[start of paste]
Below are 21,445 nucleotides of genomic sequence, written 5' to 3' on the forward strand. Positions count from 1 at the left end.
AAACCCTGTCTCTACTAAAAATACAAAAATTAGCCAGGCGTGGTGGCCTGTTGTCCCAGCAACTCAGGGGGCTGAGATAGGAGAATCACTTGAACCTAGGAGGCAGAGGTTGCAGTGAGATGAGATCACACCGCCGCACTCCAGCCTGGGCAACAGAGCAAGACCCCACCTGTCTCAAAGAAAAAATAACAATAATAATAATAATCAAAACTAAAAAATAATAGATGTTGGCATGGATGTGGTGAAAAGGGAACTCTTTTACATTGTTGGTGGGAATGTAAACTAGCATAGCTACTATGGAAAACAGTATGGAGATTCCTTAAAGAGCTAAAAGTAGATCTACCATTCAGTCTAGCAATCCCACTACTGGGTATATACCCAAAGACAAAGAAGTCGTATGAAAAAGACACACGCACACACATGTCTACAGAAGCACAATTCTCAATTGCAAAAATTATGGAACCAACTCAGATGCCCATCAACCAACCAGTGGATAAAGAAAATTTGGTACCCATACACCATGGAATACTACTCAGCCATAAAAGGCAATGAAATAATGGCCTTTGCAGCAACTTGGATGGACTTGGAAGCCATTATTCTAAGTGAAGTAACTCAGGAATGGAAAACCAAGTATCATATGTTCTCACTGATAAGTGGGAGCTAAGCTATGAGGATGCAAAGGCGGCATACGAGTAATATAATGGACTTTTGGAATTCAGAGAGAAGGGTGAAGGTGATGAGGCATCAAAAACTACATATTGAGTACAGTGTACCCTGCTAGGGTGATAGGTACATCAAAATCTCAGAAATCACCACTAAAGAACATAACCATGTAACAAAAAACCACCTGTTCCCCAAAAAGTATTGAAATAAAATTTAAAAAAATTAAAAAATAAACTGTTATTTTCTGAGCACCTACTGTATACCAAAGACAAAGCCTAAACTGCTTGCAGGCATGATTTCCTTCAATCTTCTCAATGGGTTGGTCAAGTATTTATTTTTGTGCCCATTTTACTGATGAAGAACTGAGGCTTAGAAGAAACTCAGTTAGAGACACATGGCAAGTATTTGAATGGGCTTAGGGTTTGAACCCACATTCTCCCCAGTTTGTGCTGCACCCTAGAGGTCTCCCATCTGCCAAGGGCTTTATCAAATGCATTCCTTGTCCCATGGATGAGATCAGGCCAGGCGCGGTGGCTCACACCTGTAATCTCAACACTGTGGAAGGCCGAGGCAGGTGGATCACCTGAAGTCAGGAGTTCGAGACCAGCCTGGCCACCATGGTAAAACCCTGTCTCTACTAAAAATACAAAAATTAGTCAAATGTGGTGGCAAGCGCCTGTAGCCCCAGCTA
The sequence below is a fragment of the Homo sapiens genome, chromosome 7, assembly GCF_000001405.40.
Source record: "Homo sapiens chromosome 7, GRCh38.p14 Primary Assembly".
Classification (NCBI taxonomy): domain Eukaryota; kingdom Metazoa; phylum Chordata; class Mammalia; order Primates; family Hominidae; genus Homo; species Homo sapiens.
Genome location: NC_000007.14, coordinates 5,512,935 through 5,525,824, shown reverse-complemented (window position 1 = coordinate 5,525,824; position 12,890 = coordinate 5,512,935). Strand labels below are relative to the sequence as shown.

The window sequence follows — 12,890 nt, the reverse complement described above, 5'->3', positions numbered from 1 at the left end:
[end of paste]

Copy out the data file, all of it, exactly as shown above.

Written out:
Below are 21,445 nucleotides of genomic sequence, written 5' to 3' on the forward strand. Positions count from 1 at the left end.
AAACCCTGTCTCTACTAAAAATACAAAAATTAGCCAGGCGTGGTGGCCTGTTGTCCCAGCAACTCAGGGGGCTGAGATAGGAGAATCACTTGAACCTAGGAGGCAGAGGTTGCAGTGAGATGAGATCACACCGCCGCACTCCAGCCTGGGCAACAGAGCAAGACCCCACCTGTCTCAAAGAAAAAATAACAATAATAATAATAATCAAAACTAAAAAATAATAGATGTTGGCATGGATGTGGTGAAAAGGGAACTCTTTTACATTGTTGGTGGGAATGTAAACTAGCATAGCTACTATGGAAAACAGTATGGAGATTCCTTAAAGAGCTAAAAGTAGATCTACCATTCAGTCTAGCAATCCCACTACTGGGTATATACCCAAAGACAAAGAAGTCGTATGAAAAAGACACACGCACACACATGTCTACAGAAGCACAATTCTCAATTGCAAAAATTATGGAACCAACTCAGATGCCCATCAACCAACCAGTGGATAAAGAAAATTTGGTACCCATACACCATGGAATACTACTCAGCCATAAAAGGCAATGAAATAATGGCCTTTGCAGCAACTTGGATGGACTTGGAAGCCATTATTCTAAGTGAAGTAACTCAGGAATGGAAAACCAAGTATCATATGTTCTCACTGATAAGTGGGAGCTAAGCTATGAGGATGCAAAGGCGGCATACGAGTAATATAATGGACTTTTGGAATTCAGAGAGAAGGGTGAAGGTGATGAGGCATCAAAAACTACATATTGAGTACAGTGTACCCTGCTAGGGTGATAGGTACATCAAAATCTCAGAAATCACCACTAAAGAACATAACCATGTAACAAAAAACCACCTGTTCCCCAAAAAGTATTGAAATAAAATTTAAAAAAATTAAAAAATAAACTGTTATTTTCTGAGCACCTACTGTATACCAAAGACAAAGCCTAAACTGCTTGCAGGCATGATTTCCTTCAATCTTCTCAATGGGTTGGTCAAGTATTTATTTTTGTGCCCATTTTACTGATGAAGAACTGAGGCTTAGAAGAAACTCAGTTAGAGACACATGGCAAGTATTTGAATGGGCTTAGGGTTTGAACCCACATTCTCCCCAGTTTGTGCTGCACCCTAGAGGTCTCCCATCTGCCAAGGGCTTTATCAAATGCATTCCTTGTCCCATGGATGAGATCAGGCCAGGCGCGGTGGCTCACACCTGTAATCTCAACACTGTGGAAGGCCGAGGCAGGTGGATCACCTGAAGTCAGGAGTTCGAGACCAGCCTGGCCACCATGGTAAAACCCTGTCTCTACTAAAAATACAAAAATTAGTCAAATGTGGTGGCAAGCGCCTGTAGCCCCAGCTA
The sequence below is a fragment of the Homo sapiens genome, chromosome 7, assembly GCF_000001405.40.
Source record: "Homo sapiens chromosome 7, GRCh38.p14 Primary Assembly".
Classification (NCBI taxonomy): domain Eukaryota; kingdom Metazoa; phylum Chordata; class Mammalia; order Primates; family Hominidae; genus Homo; species Homo sapiens.
Genome location: NC_000007.14, coordinates 5,512,935 through 5,525,824, shown reverse-complemented (window position 1 = coordinate 5,525,824; position 12,890 = coordinate 5,512,935). Strand labels below are relative to the sequence as shown.

The window sequence follows — 12,890 nt, the reverse complement described above, 5'->3', positions numbered from 1 at the left end: